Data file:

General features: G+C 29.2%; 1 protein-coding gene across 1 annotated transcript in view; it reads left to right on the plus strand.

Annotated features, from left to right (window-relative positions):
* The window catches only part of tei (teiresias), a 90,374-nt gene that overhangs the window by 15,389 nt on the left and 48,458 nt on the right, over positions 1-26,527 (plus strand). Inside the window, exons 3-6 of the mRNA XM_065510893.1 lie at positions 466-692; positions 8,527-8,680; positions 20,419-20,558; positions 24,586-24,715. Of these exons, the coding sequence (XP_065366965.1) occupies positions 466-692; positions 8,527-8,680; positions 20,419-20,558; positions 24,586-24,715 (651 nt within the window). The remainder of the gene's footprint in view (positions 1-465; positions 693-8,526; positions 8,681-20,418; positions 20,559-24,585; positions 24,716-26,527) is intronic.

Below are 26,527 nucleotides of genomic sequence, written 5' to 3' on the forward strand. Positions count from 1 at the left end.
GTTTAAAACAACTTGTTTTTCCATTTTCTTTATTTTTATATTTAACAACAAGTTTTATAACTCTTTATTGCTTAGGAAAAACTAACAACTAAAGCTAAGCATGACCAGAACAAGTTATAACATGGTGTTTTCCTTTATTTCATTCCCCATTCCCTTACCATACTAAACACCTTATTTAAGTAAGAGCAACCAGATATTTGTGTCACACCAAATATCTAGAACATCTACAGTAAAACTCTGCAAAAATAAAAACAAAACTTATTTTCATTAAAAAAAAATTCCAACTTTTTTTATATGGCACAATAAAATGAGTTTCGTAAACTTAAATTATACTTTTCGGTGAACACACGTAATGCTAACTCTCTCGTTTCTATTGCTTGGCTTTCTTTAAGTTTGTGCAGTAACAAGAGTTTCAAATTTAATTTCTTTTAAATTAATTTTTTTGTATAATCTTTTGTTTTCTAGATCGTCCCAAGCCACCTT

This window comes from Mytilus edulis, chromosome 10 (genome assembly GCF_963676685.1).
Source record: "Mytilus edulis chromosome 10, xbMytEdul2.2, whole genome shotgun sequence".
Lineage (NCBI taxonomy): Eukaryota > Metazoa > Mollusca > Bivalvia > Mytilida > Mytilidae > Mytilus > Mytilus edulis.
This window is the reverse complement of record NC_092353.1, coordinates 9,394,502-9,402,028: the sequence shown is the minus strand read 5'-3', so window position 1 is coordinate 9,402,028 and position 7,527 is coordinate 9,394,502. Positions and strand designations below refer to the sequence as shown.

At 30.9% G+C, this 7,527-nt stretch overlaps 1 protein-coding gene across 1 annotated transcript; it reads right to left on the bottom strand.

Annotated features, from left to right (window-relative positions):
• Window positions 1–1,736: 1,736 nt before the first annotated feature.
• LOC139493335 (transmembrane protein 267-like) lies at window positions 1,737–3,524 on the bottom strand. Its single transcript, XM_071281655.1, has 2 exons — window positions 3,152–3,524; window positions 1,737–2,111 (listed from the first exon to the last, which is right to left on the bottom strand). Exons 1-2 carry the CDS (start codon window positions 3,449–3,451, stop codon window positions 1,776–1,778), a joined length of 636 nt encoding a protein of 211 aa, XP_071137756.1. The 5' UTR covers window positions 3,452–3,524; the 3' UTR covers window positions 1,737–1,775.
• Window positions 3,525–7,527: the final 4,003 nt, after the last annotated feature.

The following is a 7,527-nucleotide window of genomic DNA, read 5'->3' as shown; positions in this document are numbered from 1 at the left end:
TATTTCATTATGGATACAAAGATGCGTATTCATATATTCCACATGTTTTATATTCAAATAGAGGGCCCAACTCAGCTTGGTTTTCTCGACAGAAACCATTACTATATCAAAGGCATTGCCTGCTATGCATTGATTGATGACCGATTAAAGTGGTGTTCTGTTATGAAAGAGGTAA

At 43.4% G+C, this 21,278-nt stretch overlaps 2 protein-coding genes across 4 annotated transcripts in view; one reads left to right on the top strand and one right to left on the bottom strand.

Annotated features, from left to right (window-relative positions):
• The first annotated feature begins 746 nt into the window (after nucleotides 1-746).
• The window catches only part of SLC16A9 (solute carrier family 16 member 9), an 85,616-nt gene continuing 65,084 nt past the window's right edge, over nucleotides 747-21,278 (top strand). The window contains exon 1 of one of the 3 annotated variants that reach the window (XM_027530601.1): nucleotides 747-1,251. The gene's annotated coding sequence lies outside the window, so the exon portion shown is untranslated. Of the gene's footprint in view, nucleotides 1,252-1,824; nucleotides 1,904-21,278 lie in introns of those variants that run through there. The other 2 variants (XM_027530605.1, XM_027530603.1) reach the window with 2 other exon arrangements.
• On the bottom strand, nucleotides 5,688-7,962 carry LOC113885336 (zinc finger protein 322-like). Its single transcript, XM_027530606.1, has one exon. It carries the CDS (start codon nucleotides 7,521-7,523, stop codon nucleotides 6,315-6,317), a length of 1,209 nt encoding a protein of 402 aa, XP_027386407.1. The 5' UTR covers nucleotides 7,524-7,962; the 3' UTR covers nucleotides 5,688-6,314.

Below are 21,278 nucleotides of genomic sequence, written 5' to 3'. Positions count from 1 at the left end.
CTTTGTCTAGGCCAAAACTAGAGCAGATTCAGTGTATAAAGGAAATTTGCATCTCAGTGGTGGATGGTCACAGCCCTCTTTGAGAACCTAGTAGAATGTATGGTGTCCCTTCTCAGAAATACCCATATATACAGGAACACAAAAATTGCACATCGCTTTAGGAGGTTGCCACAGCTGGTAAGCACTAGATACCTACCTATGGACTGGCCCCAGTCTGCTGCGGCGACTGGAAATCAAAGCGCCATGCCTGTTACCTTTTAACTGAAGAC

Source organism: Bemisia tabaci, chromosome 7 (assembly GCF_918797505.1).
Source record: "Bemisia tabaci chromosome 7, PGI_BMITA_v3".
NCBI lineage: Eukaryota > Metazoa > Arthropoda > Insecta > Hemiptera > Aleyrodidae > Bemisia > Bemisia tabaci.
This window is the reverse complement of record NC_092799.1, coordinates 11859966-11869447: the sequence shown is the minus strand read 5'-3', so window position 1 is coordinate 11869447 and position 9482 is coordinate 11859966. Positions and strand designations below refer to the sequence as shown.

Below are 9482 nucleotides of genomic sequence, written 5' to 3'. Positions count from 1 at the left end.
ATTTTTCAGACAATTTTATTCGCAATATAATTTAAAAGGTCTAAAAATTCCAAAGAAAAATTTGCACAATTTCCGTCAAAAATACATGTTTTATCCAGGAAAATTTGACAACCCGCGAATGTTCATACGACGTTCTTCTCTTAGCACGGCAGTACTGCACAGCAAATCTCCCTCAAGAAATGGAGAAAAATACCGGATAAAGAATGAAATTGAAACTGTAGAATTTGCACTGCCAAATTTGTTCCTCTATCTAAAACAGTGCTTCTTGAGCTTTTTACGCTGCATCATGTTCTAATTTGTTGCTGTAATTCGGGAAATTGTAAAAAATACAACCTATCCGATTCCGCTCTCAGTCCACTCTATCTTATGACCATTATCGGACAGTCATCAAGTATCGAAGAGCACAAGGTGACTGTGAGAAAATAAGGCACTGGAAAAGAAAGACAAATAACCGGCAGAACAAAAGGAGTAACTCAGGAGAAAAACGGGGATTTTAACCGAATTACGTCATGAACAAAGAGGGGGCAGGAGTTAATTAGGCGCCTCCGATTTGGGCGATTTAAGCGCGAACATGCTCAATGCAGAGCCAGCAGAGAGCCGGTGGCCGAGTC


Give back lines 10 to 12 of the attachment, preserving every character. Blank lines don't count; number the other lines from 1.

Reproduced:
At 30.9% G+C, this 7,527-nt stretch overlaps 1 protein-coding gene across 1 annotated transcript; it reads right to left on the bottom strand.

Annotated features, from left to right (window-relative positions):
• Window positions 1–1,736: 1,736 nt before the first annotated feature.